Trademarks serve as source indicators for distinguishing the goods sold by different manufacturers. Trade dress, a “symbol” or “device” by which the goods of a manufacturer may be distinguished from the goods of others, is registrable as a trademark if its function is to identify the source of the goods. Trade dress may be the total image of a product and may include features such as size, shape, color or color combinations, texture, graphics, or even particular sales techniques.
Trade dress marks are entitled to protection if they are inherently distinctive and serve to identify a particular source of a product. Thus, a product’s trade dress is protectable upon a showing of inherent distinctiveness. And if not inherently distinctive, marks may be protectable if they acquire distinctiveness, i.e., if they become distinctive of the applicant’s goods in commerce.
Forney, a manufacturer of accessories and tools for welding and machining, sells products in packaging that has distinct red, yellow, and black labels.
Forney applied to register its trade dress mark on the Principle Register, but was denied registration because the examining attorney determined the proposed mark was not “inherently distinctive.” On appeal, the Trademark Trial and Advisory Board (TTAB) affirmed the refusal holding that while certain types of product packaging could be inherently distinctive source indicators, a color mark (a mark consisting of color),whether applied to a product or its packaging, can never be inherently distinctive. As such, the Board concluded that a particular color on a product or its packaging can only be registered if a showing of acquired distinctiveness is made. The Board further held that product packaging marks which employ color cannot be inherently distinctive in the absence of an association with a well-defined peripheral shape or border.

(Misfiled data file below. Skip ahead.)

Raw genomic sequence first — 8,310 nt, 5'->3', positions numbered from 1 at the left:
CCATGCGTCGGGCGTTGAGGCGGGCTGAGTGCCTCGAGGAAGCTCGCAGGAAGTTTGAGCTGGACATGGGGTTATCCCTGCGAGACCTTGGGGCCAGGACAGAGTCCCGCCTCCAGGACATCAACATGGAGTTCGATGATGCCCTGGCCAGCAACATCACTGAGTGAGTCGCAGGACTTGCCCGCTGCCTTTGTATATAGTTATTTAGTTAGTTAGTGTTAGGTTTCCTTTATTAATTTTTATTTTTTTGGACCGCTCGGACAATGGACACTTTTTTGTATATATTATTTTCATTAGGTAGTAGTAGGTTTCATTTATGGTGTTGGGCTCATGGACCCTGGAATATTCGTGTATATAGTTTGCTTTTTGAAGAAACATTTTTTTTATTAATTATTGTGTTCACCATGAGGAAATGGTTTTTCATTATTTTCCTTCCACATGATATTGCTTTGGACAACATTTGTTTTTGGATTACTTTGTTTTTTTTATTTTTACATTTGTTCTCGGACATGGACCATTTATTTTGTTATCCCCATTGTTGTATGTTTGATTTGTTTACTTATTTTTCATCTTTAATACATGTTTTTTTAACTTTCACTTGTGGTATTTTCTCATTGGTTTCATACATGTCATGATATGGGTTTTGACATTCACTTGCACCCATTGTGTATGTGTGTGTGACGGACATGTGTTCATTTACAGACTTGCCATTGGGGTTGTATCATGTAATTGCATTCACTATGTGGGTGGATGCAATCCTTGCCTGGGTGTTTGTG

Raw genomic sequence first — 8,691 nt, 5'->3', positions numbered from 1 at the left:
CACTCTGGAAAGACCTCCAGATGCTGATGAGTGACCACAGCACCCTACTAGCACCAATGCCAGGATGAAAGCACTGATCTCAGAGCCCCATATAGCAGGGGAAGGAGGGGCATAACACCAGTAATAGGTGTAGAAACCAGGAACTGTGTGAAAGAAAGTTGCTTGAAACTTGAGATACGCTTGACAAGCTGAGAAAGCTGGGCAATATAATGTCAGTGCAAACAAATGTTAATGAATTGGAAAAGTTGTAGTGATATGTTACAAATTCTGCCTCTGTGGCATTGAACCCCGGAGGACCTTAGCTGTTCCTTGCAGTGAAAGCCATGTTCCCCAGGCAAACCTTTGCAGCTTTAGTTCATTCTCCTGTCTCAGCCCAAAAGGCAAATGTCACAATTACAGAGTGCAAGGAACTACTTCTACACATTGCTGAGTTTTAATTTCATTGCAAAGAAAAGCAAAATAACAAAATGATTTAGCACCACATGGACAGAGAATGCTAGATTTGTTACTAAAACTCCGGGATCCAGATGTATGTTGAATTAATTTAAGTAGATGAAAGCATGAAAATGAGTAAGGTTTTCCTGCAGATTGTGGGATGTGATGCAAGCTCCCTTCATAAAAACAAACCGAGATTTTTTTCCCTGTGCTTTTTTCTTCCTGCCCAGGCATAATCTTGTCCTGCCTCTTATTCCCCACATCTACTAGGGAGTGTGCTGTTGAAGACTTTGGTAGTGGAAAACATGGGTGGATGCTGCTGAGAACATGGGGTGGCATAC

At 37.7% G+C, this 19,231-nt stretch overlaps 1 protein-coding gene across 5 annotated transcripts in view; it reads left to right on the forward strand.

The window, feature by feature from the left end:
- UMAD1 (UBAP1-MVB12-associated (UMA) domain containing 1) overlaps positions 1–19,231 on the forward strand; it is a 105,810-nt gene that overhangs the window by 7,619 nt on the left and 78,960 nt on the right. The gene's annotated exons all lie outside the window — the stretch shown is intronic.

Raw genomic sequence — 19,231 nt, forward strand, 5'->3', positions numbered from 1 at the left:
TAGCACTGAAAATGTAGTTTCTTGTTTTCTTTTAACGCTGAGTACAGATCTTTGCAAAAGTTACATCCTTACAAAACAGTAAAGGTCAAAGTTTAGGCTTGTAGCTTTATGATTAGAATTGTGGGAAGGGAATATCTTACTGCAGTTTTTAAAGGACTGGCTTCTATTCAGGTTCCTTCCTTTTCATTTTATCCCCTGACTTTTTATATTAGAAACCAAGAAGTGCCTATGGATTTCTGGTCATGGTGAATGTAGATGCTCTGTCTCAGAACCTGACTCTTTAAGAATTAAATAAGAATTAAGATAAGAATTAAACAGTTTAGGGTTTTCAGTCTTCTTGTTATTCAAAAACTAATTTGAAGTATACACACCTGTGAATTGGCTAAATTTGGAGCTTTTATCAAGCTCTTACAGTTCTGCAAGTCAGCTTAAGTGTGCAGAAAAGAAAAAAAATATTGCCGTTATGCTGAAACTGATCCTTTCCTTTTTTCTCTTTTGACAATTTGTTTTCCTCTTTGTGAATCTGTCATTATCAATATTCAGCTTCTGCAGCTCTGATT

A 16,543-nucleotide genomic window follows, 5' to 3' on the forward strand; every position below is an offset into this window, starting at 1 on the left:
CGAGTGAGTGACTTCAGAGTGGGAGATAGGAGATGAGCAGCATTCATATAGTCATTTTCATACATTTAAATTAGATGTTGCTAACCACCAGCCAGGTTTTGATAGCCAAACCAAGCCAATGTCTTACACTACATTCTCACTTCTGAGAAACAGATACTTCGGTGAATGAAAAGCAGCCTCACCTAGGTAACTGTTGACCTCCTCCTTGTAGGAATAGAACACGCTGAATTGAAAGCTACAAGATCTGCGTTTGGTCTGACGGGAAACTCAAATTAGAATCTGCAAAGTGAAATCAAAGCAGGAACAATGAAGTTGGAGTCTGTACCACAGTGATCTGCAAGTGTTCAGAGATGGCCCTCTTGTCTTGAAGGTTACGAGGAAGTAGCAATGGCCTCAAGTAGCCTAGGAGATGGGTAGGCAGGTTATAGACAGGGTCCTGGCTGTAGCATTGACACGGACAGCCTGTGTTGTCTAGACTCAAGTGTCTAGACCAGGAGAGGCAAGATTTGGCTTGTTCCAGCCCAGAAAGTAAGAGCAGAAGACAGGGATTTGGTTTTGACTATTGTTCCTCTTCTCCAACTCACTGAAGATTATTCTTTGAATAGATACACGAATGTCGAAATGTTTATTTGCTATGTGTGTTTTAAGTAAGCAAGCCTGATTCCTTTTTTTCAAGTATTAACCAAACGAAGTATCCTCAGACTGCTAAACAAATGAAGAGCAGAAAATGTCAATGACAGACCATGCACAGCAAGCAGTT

Forney appealed, and the Federal Circuit reversed.
The appeals court remanded the case back to the TTAB by holding that “color marks can be inherently distinctive when used on product packaging, depending upon the character of the color design.” Inherent distinctiveness turns on whether consumers would “equate the color feature with the source,” and therefore, a color-based trade dress mark can be a source indicator of goods, and is therefore inherently distinctive.
Forney’s proposed product packaging mark consists of a yellow-to red gradient, with a horizontal black bar at the end of the gradient adjacent to the yellow.
The Federal Circuit observed the possibility that consumers would perceive such a mark to suggest the source of the goods in that type of packaging. Accordingly, the TTAB should have considered whether Forney’s proposed multi-color mark makes a sufficient impression on consumers such that they associate the packaging with a particular source. In that regard, the Board must consider the following factors with regard to the trade dress: (1) whether it is a “common” basic shape or design; (2) whether it is unique or unusual in the particular field; (3) whether it is a mere refinement of a commonly adopted and well-known form of ornamentation for a particular class of goods viewed by the public as a dress or ornamentation for the goods; or, inapplicable here, (4) whether it is capable of creating a commercial impression distinct from the accompanying words. Forney’s proposed mark should be registered if, after consideration of the relevant factors, the Board determines it is reasonable to assume that customers in the relevant market would perceive the trade dress as an indicator of origin.